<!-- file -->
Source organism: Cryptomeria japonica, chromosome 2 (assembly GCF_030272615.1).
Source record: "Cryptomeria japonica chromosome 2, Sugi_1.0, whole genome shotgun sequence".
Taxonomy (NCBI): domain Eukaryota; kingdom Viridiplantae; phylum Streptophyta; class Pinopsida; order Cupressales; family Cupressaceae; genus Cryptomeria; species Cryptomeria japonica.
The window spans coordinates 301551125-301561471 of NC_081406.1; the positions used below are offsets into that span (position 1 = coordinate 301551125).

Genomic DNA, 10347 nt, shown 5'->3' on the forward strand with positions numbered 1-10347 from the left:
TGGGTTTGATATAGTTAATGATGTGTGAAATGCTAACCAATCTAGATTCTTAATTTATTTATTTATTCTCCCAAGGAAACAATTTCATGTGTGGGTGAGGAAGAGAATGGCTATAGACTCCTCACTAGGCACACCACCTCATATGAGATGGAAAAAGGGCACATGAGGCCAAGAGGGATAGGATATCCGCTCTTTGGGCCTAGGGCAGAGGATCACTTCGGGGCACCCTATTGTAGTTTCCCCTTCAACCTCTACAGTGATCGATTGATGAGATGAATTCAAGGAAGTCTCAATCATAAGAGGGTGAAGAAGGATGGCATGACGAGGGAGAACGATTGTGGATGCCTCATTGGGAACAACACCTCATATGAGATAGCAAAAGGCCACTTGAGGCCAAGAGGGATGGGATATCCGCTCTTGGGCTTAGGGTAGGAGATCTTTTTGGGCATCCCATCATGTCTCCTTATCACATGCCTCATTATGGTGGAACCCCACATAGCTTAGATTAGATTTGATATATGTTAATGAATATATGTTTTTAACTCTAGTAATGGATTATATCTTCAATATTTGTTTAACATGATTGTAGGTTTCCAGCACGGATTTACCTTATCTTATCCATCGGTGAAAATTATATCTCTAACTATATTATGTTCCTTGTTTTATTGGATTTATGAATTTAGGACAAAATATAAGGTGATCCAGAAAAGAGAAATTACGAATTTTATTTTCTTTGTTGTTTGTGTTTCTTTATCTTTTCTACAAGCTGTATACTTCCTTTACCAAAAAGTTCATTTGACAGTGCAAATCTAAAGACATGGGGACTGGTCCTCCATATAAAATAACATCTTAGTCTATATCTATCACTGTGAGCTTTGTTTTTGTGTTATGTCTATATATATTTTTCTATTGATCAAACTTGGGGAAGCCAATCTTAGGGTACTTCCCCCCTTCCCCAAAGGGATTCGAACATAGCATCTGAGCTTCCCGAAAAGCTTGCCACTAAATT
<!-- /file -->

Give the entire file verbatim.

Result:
Source organism: Cryptomeria japonica, chromosome 2 (assembly GCF_030272615.1).
Source record: "Cryptomeria japonica chromosome 2, Sugi_1.0, whole genome shotgun sequence".
Taxonomy (NCBI): domain Eukaryota; kingdom Viridiplantae; phylum Streptophyta; class Pinopsida; order Cupressales; family Cupressaceae; genus Cryptomeria; species Cryptomeria japonica.
The window spans coordinates 301551125-301561471 of NC_081406.1; the positions used below are offsets into that span (position 1 = coordinate 301551125).

Genomic DNA, 10347 nt, shown 5'->3' on the forward strand with positions numbered 1-10347 from the left:
TGGGTTTGATATAGTTAATGATGTGTGAAATGCTAACCAATCTAGATTCTTAATTTATTTATTTATTCTCCCAAGGAAACAATTTCATGTGTGGGTGAGGAAGAGAATGGCTATAGACTCCTCACTAGGCACACCACCTCATATGAGATGGAAAAAGGGCACATGAGGCCAAGAGGGATAGGATATCCGCTCTTTGGGCCTAGGGCAGAGGATCACTTCGGGGCACCCTATTGTAGTTTCCCCTTCAACCTCTACAGTGATCGATTGATGAGATGAATTCAAGGAAGTCTCAATCATAAGAGGGTGAAGAAGGATGGCATGACGAGGGAGAACGATTGTGGATGCCTCATTGGGAACAACACCTCATATGAGATAGCAAAAGGCCACTTGAGGCCAAGAGGGATGGGATATCCGCTCTTGGGCTTAGGGTAGGAGATCTTTTTGGGCATCCCATCATGTCTCCTTATCACATGCCTCATTATGGTGGAACCCCACATAGCTTAGATTAGATTTGATATATGTTAATGAATATATGTTTTTAACTCTAGTAATGGATTATATCTTCAATATTTGTTTAACATGATTGTAGGTTTCCAGCACGGATTTACCTTATCTTATCCATCGGTGAAAATTATATCTCTAACTATATTATGTTCCTTGTTTTATTGGATTTATGAATTTAGGACAAAATATAAGGTGATCCAGAAAAGAGAAATTACGAATTTTATTTTCTTTGTTGTTTGTGTTTCTTTATCTTTTCTACAAGCTGTATACTTCCTTTACCAAAAAGTTCATTTGACAGTGCAAATCTAAAGACATGGGGACTGGTCCTCCATATAAAATAACATCTTAGTCTATATCTATCACTGTGAGCTTTGTTTTTGTGTTATGTCTATATATATTTTTCTATTGATCAAACTTGGGGAAGCCAATCTTAGGGTACTTCCCCCCTTCCCCAAAGGGATTCGAACATAGCATCTGAGCTTCCCGAAAAGCTTGCCACTAAATT